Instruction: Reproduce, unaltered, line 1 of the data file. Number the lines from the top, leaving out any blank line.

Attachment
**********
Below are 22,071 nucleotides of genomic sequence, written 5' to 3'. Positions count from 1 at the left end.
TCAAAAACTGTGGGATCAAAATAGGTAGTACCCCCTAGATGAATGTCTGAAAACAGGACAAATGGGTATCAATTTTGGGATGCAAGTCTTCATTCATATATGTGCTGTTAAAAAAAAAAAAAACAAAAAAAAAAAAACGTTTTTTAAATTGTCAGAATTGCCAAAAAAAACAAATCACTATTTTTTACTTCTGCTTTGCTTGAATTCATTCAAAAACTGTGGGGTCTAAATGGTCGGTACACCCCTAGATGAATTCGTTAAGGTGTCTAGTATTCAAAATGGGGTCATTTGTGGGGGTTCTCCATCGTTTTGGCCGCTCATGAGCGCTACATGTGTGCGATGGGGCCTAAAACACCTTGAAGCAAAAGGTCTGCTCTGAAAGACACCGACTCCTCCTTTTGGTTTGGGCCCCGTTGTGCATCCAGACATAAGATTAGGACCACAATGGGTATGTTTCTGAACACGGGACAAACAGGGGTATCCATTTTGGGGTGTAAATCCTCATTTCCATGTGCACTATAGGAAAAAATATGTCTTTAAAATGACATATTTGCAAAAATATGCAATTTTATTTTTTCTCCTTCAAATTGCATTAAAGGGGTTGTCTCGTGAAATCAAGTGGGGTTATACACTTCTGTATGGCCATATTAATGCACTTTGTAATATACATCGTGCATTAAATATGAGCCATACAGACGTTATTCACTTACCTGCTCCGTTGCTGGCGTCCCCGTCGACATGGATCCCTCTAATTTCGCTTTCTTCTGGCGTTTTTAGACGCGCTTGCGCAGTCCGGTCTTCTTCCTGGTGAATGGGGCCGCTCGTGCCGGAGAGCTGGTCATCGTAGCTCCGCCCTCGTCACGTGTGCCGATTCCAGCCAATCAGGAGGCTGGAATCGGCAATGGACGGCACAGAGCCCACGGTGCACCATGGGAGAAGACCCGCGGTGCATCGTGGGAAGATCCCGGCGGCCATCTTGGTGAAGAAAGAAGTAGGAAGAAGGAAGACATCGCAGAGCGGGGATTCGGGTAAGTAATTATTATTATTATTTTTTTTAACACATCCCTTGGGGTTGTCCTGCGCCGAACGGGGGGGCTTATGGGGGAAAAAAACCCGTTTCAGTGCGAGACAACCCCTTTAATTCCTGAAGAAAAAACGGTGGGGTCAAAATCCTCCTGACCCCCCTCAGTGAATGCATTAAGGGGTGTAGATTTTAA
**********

Below are 22,071 nucleotides of genomic sequence, written 5' to 3'. Positions count from 1 at the left end.